But this is a crock. In the early 1930s, there was no separation of powers where three co-equal branches of government checked and balanced each other. Instead the judiciary ruled, dominating both the presidency and Congress. (Judicial review is not in the Constitution at all; it was made up by John Marshall.) From the 1870s through the 1920s, right-wing hack lawyers developed legal Calvinball re-interpretations of the Fourteenth Amendment — mean to protect the civil rights of freed slaves — as instead protecting corporations from regulations that might infringe on the power and profits of the capitalist class. Regulations mandating a 10-hour working day, banning child labor, or setting a minimum wage, and many more, were held to be the "legal equivalents of slavery," as historian Richard White writes.

This cored out most of the democratic sovereignty of both states and the federal government, making state power something to be deployed only on behalf of ruthless corporations (like breaking strikes). Roosevelt's threats were entirely legitimate and necessary to breathe some life back into American democracy and fight the Great Depression. He indeed pushed one justice into switching sides, thereby breaking the judicial-corporate tyranny and putting the court back where it belonged, at least for a time.

Many liberals seem very uncomfortable with the idea of the president or Congress standing up to the Supreme Court because it seems like an attack on the rule of law. But the truth is that we are already in that very situation. Right-wing hack lawyers are once again using legal Calvinball to legislate from the bench, using transparently fraudulent arguments or no arguments at all. It's not respecting the rule of law to just let them do it.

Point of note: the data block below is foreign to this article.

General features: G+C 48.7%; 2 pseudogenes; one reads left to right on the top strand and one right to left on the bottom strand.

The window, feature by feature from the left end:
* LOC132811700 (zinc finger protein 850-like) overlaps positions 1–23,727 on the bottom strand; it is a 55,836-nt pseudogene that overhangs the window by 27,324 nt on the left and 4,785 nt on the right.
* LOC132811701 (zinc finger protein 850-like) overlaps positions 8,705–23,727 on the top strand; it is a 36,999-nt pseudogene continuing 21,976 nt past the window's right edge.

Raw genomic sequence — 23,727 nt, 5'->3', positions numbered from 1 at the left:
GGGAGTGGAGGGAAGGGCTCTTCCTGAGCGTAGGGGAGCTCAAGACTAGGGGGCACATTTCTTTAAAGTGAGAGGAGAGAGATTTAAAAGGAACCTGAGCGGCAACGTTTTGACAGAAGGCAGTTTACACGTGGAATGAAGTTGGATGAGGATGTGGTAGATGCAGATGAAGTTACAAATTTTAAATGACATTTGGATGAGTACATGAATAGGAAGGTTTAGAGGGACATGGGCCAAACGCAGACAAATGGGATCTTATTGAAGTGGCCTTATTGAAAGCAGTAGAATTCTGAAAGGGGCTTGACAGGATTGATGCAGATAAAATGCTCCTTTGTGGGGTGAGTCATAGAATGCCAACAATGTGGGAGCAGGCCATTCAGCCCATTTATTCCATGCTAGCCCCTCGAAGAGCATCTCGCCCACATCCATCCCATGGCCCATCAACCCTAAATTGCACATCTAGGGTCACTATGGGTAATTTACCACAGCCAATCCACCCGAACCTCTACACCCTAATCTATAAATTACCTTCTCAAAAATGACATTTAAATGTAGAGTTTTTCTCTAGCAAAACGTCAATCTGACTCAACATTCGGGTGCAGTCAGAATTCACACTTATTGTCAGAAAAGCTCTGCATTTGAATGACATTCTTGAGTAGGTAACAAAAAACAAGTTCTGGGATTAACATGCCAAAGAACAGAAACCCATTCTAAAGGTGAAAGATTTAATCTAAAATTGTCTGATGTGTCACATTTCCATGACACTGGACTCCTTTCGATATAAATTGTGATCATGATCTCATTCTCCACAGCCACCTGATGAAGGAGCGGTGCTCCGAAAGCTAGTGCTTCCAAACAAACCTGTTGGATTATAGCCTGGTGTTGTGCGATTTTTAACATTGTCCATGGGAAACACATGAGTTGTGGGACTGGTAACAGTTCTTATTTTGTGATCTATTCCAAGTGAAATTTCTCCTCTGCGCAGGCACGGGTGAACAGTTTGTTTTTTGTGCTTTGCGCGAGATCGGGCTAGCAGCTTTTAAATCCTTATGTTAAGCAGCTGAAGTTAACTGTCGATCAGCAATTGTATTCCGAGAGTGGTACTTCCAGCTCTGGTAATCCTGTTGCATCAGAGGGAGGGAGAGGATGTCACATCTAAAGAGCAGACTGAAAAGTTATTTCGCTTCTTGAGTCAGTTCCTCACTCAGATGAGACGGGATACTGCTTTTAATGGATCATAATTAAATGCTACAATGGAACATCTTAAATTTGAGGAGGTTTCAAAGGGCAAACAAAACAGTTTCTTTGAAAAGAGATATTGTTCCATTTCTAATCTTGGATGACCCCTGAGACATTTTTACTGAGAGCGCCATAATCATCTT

In this case, the Supreme Court is cynically trying to put Biden into a political bind by forcing him into actions that will annoy the Democratic base and start a quarrel with Mexico. He would be entirely justified in refusing to obey unless the court gives him a clear argument about why it ruled as it did at the very least, if not declaring the entire farce too ridiculous and impractical to follow.

The second thing Democrats could do would be to pass legislation regularly and quickly. Conservative judicial rule-by-decree is powerfully enabled by how paralyzed Congress has become. With the filibuster requiring 60 votes for normal legislation, even when one party controls both Congress and the presidency simply keeping the government ticking over is a stiff task. Many of the court's worst decisions are tendentious re-interpretations of legislation that could theoretically be redressed by passing new laws with clearer wording. That makes it seem like they aren't treading on congressional authority, but they are just doing so while counting on Congress being too broken to pass new laws.

This problem would be quite a bit more difficult to solve. Right now the Democrats do control the House and the Senate, but rather than getting rid of the filibuster so they can pass legislation with their small majority, or adding new states to make it even remotely possible to hold on to the Senate, the party is currently in a pitched battle with its conservative faction, which is trying to take Biden's agenda hostage to get tax cuts for the rich.

If they can't get their act together, the legal principle of "If Democrats do it, that means it is unconstitutional" will more and more become the law of the land.